By BETTY RATLIFF SMITH/Sun Community Editor
Independence Day, observed on July 4, commemorates the birthday of the United States. As the anniversary of the adoption of the Declaration of Independence, it is a major American holiday and an important time for celebration.
"When in the course of human events ..."
Taxation without representation! That was the battle cry of the 13 colonies in America who were forced to pay taxes to England's King George III with no representation in Parliament. As dissatisfaction grew, British troops were sent in to quell any signs of rebellion, and repeated attempts by the colonists to resolve the crisis without war proved fruitless.
On June 11, 1776, the colonies' Second Continental Congress meeting in Philadelphia formed a committee with the express purpose of drafting a document that would formally sever their ties with Great Britain. The committee included Thomas Jefferson, Benjamin Franklin, John Adams, Roger Sherman and Robert R. Livingston. The document was crafted by Jefferson, who was considered the strongest and most eloquent writer (although 86 changes were made to his draft). The final version was officially adopted by the Continental Congress on July 4.
The following day, copies of the Declaration of Independence were distributed, and on July 6, The Pennsylvania Evening Post became the first newspaper to print the extraordinary document.
The Declaration of Independence has since become our nation's most cherished symbol of liberty.
Bonfires and Illuminations
On July 8, 1776, the first public readings of the Declaration were held in Philadelphia's Independence Square to the ringing of bells and band music. One year later, on July 4, 1777, Philadelphia marked Independence Day by adjourning Congress and celebrating with bonfires, bells and fireworks.
The custom eventually spread to other towns, where the day was marked with processions, speeches, picnics, contests, games, military displays and fireworks.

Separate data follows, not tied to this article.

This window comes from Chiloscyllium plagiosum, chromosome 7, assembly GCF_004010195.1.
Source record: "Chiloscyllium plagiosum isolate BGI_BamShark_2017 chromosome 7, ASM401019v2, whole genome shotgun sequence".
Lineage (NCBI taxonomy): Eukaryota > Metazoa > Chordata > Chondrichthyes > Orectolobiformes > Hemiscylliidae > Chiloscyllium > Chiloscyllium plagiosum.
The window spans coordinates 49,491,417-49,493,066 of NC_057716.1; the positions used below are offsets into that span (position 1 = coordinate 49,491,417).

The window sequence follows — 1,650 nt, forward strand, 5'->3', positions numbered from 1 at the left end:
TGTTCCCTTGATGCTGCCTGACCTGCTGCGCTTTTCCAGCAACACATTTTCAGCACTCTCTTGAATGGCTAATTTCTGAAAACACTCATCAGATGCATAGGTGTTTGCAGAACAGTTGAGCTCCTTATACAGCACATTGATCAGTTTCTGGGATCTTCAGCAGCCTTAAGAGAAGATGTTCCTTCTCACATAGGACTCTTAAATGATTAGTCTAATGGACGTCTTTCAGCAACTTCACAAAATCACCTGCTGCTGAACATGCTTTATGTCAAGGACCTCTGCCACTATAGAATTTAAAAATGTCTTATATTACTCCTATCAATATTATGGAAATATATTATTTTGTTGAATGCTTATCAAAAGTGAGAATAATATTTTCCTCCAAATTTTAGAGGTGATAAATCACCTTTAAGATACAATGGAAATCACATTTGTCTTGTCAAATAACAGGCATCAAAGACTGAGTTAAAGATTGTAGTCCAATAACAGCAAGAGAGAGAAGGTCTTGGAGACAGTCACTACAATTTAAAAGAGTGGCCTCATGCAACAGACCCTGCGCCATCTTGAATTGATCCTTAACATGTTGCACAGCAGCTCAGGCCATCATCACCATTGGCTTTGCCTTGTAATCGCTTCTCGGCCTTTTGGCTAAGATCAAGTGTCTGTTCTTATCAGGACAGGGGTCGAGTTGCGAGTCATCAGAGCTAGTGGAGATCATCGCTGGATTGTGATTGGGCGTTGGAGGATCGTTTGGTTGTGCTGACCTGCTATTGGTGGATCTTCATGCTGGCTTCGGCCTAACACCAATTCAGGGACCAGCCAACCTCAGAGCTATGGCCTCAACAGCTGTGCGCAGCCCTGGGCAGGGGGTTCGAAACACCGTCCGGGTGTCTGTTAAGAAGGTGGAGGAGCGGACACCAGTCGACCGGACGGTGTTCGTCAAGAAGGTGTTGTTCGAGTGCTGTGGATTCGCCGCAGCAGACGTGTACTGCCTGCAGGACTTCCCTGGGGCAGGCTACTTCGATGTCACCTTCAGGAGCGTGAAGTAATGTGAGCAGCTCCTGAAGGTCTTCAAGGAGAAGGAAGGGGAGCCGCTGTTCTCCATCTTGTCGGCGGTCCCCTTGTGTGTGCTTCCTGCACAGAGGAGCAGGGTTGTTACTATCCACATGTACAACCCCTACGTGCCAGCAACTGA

On June 24, 1826, due to ill health, Thomas Jefferson sent a letter to Roger C. Weightman declining an invitation to come to Washington, D.C., to help celebrate the 50th anniversary of the Declaration of Independence. It was the last letter that Jefferson, who was gravely ill, ever wrote. In it, Jefferson says of the document:
"May it be to the world, what I believe it will be ... the signal of arousing men to burst the chains ... and to assume the blessings and security of self-government. That form, which we have substituted, restores the free right to the unbounded exercise of reason and freedom of opinion. All eyes are opened, or opening, to the rights of man. ... For ourselves, let the annual return of this day forever refresh our recollections of these rights, and an undiminished devotion to them. "
Congress established Independence Day as a holiday in 1870 and in 1938, Congress reaffirmed it as a holiday, but with full pay for federal employees. Today, communities across the nation mark this major midsummer holiday with parades, fireworks, picnics and the playing of the "Star Spangled Banner" and marches by John Philip Sousa.
Many Fourth of July customs have not changed since our earliest celebrations. But some communities across the nation have developed their own special traditions, with our own community joining thousands across the country.
Clark County will observe the holiday tomorrow with a celebration at Lykins Park, Mt. Sterling Road. Gates open at 4 p.m., entertainment will be provided, concessions will be available and the evening will conclude with a fireworks display.